Stack Overflow is a community of 4.7 million programmers, just like you, helping each other.

Join them; it only takes a minute:

Sign up
Join the Stack Overflow community to:
  1. Ask programming questions
  2. Answer and help your peers
  3. Get recognized for your expertise

Basically I have the following decoder:

public class Decoder extends ReplayingDecoder<Packet, Void> {

@Override
public Packet decode(ChannelHandlerContext ctx, ByteBuf in) throws Exception {
    short id = in.readUnsignedByte();
    Packet packet = Packet.newInstance(id);
    if (packet == null) {
        throw new IOException("Wasn't prepared to deal with packet 0x" + Integer.toHexString(id));
    }
    packet.read(in);
    return packet;
}

}

It is designed to take input from the stream, read an unsigned byte packet id and then use that byte to construct a decoder, however the issue I have here is shutting down the system on an invalid input (where the IOException is thrown). I have tried using ChannelHandlerContext.close() and ChannelHandlerContext.channel().close() however both of these end up calling the Decoder in a loop and I land up getting stuck.

Please give me some help in gracefully closing this connection.

On a side note it would also be nice to know how to terminate a connection when a read has blocked for more than x milliseconds.

share|improve this question
    
Seems I solved most of it by using:` @Override public void exceptionCaught(ChannelHandlerContext ctx, Throwable cause) throws Exception { Channel c = ctx.channel(); if (c.isOpen()) { System.err.println("Caught Exception: "); cause.printStackTrace(); c.close(); } }` to close the socket, however my threads still seem to be hanging round. – md_5 Aug 18 '12 at 11:01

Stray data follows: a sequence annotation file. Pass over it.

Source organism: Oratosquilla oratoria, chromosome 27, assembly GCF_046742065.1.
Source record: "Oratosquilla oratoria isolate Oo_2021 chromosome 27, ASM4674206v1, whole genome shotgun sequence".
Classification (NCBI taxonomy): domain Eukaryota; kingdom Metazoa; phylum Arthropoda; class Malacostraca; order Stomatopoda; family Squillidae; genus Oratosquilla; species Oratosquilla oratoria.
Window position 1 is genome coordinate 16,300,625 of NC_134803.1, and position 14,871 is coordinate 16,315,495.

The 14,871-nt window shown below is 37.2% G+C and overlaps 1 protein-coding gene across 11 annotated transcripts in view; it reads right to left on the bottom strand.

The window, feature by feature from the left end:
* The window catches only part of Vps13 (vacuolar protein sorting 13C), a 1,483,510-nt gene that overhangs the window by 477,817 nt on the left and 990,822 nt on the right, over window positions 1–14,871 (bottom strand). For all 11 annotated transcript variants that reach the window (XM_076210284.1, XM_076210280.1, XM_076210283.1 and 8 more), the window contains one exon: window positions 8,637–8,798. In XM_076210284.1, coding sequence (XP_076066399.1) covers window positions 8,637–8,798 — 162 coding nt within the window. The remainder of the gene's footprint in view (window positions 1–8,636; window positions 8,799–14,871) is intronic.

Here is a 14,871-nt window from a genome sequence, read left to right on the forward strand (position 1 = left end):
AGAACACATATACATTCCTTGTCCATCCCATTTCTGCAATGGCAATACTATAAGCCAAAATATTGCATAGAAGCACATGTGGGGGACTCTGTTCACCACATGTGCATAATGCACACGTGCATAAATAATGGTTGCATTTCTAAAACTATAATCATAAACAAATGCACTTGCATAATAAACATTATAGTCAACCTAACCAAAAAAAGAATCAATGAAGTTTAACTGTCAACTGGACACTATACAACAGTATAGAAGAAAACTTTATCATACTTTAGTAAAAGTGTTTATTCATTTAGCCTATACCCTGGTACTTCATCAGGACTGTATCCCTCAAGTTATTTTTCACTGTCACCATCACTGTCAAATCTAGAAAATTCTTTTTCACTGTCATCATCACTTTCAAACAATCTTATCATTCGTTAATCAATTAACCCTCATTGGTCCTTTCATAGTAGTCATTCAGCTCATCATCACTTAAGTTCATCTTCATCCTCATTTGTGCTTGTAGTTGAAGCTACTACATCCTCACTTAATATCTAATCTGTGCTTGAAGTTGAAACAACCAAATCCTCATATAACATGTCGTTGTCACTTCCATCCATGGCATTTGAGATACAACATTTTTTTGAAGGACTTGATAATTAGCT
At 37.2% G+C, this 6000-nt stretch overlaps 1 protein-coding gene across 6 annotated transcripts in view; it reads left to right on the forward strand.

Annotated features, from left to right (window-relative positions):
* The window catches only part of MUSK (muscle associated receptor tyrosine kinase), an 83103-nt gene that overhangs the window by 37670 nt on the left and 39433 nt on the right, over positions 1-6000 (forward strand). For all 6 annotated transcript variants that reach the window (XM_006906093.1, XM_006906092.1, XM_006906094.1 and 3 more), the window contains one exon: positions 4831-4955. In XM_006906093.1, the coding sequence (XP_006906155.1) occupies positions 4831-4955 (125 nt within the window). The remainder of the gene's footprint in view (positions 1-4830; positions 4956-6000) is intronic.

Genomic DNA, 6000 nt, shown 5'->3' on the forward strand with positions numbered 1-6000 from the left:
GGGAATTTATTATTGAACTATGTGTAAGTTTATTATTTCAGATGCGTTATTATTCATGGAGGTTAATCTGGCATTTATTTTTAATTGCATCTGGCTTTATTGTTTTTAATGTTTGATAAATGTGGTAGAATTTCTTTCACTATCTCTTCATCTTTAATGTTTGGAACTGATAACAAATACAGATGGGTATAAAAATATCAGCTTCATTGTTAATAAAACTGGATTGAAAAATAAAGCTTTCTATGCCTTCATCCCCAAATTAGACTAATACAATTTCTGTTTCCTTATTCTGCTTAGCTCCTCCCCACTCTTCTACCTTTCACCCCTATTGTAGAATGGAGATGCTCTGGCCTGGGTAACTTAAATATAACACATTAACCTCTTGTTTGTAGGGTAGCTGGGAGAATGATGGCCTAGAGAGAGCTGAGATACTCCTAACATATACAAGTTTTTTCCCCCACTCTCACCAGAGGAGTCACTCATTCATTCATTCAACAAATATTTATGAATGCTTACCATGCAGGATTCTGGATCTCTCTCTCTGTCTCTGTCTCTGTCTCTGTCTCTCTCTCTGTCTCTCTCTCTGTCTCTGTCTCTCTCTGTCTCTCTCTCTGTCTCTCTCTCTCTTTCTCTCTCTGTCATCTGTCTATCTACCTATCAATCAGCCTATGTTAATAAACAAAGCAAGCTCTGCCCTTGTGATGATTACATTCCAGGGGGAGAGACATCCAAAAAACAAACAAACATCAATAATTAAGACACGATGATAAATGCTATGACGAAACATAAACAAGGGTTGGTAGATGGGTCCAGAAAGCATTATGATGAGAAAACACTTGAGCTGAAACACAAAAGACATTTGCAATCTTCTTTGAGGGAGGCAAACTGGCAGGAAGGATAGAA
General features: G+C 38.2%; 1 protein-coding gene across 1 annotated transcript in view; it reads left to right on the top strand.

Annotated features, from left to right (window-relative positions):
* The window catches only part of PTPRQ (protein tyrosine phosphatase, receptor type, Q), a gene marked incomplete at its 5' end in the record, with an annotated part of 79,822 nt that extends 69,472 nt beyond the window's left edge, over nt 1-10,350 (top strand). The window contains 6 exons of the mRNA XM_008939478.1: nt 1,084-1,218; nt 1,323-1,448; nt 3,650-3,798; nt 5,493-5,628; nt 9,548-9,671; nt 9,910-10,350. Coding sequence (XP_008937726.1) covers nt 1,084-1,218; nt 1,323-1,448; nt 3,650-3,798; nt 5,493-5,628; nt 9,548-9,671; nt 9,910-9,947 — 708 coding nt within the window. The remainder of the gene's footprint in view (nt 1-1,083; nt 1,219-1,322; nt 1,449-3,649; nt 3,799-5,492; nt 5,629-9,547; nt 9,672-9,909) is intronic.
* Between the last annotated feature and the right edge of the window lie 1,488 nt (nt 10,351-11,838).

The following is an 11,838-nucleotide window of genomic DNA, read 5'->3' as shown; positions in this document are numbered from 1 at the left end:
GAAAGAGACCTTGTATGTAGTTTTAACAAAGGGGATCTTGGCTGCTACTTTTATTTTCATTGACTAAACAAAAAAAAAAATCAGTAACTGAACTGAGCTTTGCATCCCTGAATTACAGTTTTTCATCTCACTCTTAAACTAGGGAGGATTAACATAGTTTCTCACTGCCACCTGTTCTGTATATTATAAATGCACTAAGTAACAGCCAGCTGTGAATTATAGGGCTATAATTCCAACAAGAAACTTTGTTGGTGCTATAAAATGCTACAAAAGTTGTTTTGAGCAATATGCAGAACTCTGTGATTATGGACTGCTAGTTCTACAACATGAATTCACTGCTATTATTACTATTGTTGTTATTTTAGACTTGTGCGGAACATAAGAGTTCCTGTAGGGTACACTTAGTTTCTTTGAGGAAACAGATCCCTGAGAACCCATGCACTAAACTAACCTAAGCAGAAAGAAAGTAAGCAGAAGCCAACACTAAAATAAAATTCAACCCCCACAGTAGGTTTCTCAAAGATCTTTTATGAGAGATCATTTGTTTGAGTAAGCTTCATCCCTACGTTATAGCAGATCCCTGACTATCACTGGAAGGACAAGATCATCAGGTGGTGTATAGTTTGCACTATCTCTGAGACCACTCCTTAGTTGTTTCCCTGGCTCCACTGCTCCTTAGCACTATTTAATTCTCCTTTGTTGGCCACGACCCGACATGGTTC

Ok, I figured out that the threads were sticking round because they don't cache like normal Executors do, however I would still like to know how I can get an event when the socket has received no read for X seconds. – md_5 Aug 18 '12 at 11:08

To close inactive connections you could add a ReadTimeoutHandler to your pipeline. The timeout handler will throw a ReadTimeoutException when no data was received within the specified time period. You can handle this exception in the exceptionCaught() method in the same way as you handle the IOException on invalid input.

share|improve this answer
    
Thanks, I added that as a test, however wasn't sure if it would work, (I haven't written enough of the server to get this to occur yet). I will add a timeout handler back into my code, with Netty 4 is there any cleanup of this handler I need to do? – md_5 Aug 19 '12 at 0:56
    
The ReadTimeoutHandler is pretty much the same in Netty 4. BTW: you could open a TCP connection with Telnet to your server to see if the timeout handler works. – Stefan Ferstl Aug 19 '12 at 8:24
    
Thanks, great idea! – md_5 Aug 19 '12 at 9:49

Your Answer

 
discard

By posting your answer, you agree to the privacy policy and terms of service.

Not the answer you're looking for? Browse other questions tagged or ask your own question.